Arlington High Suspends Student for Tweeting STAAR Test Photo, Inspires Predictable Backlash

Texas has never played around when it comes to its standardized tests, and the STAAR exam, the new assessment whose rigor is currently the center of debate in the state legislature, is no different. As one of the primary ways the state evaluates educational outcomes, and thus ensures accountability, the security, and therefore integrity, of the test is paramount. One can't just leave boxes of the exams sitting unattended in a public high school hallway. And one certainly can't have students tweeting innocuous photos of the mostly blank essay portion of the test.

As WFAA's Monika Diaz reported last night, Arlington High School junior Kyron Birdie did exactly that. "I have the TAKS test to study for, not this unneeded craziness," he wrote on the otherwise clean sheet of lined paper, adding a smiley face and, in bold letters, "YOLO." He then snapped a picture and tweeted it at the Texas Education Agency and Arlington ISD.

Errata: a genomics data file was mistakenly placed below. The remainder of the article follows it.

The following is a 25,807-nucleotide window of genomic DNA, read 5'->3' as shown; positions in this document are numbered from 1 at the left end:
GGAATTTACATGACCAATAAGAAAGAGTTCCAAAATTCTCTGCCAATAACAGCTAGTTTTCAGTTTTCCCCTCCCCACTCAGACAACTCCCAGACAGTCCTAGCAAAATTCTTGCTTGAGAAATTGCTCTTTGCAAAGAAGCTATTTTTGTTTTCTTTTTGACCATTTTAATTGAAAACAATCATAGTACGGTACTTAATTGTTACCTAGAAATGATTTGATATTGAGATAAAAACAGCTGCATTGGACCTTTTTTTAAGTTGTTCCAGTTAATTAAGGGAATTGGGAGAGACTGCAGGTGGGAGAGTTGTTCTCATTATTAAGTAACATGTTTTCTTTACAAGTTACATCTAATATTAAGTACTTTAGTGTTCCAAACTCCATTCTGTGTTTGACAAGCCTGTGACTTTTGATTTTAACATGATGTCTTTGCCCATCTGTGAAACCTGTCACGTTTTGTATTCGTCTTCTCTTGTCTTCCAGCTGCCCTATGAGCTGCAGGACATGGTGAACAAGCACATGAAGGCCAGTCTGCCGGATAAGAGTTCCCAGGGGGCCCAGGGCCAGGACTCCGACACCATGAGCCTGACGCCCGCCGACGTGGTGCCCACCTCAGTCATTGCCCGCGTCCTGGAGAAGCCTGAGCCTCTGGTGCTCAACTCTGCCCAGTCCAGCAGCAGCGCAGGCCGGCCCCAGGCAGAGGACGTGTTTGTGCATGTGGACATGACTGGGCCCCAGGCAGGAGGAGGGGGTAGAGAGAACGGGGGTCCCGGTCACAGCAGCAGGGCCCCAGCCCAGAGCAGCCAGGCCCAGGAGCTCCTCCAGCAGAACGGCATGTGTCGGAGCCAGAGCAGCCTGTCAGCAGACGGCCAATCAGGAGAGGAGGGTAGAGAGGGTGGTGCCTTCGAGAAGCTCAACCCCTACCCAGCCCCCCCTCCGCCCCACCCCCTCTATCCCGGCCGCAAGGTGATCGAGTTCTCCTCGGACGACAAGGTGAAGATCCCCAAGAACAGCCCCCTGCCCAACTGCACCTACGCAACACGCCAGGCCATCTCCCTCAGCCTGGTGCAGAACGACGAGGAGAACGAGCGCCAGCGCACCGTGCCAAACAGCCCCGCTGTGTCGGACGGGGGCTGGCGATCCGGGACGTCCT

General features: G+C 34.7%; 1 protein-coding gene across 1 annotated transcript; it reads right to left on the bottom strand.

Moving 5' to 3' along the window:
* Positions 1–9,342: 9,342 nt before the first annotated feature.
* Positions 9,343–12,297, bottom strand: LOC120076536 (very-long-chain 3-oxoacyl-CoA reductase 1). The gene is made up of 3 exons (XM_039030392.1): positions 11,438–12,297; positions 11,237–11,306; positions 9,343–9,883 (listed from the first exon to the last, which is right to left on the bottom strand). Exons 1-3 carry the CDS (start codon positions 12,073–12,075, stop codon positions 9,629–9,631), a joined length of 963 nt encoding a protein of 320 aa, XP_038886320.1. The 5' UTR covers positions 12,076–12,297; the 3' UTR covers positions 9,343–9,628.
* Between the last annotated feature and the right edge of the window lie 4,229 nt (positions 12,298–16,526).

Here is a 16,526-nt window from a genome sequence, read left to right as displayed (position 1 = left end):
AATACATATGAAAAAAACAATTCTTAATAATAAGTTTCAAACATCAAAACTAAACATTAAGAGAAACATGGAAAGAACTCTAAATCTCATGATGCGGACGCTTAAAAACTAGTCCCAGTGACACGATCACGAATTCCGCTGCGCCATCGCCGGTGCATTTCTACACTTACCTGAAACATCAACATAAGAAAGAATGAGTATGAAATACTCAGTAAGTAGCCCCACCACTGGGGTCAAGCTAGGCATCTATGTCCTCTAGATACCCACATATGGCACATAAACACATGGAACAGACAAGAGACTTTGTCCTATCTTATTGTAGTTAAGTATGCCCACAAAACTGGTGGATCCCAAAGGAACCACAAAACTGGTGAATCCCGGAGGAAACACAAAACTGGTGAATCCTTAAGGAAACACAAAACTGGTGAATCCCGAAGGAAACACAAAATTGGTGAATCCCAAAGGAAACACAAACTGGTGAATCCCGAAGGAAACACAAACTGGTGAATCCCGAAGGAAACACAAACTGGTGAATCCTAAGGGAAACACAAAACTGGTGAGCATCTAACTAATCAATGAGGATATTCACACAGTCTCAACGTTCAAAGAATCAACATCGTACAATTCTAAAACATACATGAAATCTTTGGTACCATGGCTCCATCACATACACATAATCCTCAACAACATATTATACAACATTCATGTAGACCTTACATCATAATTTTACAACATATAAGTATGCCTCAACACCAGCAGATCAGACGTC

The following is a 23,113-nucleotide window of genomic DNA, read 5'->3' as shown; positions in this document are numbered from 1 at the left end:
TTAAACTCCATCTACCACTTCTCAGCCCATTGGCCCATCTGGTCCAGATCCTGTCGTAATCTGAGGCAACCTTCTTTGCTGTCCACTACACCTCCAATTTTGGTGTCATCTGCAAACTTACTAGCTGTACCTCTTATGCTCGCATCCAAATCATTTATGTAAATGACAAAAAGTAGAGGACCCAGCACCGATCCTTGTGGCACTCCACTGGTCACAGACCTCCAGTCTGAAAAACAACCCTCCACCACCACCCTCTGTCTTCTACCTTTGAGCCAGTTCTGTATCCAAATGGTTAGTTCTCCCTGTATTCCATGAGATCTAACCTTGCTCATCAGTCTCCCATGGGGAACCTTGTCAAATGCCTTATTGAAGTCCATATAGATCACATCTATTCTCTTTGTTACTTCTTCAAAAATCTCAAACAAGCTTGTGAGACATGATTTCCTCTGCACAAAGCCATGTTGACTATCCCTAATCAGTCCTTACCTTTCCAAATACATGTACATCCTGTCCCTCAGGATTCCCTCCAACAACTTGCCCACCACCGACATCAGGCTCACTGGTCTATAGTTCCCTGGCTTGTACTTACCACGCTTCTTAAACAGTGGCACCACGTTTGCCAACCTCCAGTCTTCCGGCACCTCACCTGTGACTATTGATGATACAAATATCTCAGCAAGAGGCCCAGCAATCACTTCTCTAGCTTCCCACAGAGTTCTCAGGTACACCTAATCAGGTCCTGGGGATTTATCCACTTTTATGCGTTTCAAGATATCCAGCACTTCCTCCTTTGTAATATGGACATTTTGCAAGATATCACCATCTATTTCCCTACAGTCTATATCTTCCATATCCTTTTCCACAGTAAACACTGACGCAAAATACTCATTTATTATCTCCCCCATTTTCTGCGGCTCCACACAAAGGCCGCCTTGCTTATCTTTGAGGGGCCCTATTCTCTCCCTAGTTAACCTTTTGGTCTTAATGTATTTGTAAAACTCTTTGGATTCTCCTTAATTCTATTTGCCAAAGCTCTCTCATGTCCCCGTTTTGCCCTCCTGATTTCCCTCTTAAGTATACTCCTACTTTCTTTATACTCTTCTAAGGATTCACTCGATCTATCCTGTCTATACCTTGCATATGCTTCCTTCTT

The tweet was intended as an innocuous protest against unnecessary standardized testing. He and any other Texas students who entered ninth grade before the 2011-12 school year are still evaluated on the TAKS test. They're still required to take the STAAR, but mainly so the state can get data they can use to tweak the test before it really matters. As Kyron points out in his exceptionally brief essay, the test doesn't benefit him.

Arlington ISD didn't think the protest innocuous. Citing a breach of test security, school officials promptly alerted the TEA, pulled Kyron out of class, called his mom, and gave him a four-day, on-campus suspension. This, the district explained in a statement to WFAA, is in keeping with established disciplinary policy.

The district was no doubt trying to discourage other students from tweeting pictures of the STAAR test, but the rather harsh punishment has transformed Kyron from irreverent high school kid to prisoner of conscience. Just check out the #FreeKyron hashtag on Twitter.

Kyron himself is unapologetically basking in the attention.

Maybe not Selma or Stonewall, but we'll say this: The kid's got moxie.

KEEP THE DALLAS OBSERVER FREE... Since we started the Dallas Observer, it has been defined as the free, independent voice of Dallas, and we'd like to keep it that way. With local media under siege, it's more important than ever for us to rally support behind funding our local journalism. You can help by participating in our "I Support" program, allowing us to keep offering readers access to our incisive coverage of local news, food and culture with no paywalls.
Eric Nicholson
Contact: Eric Nicholson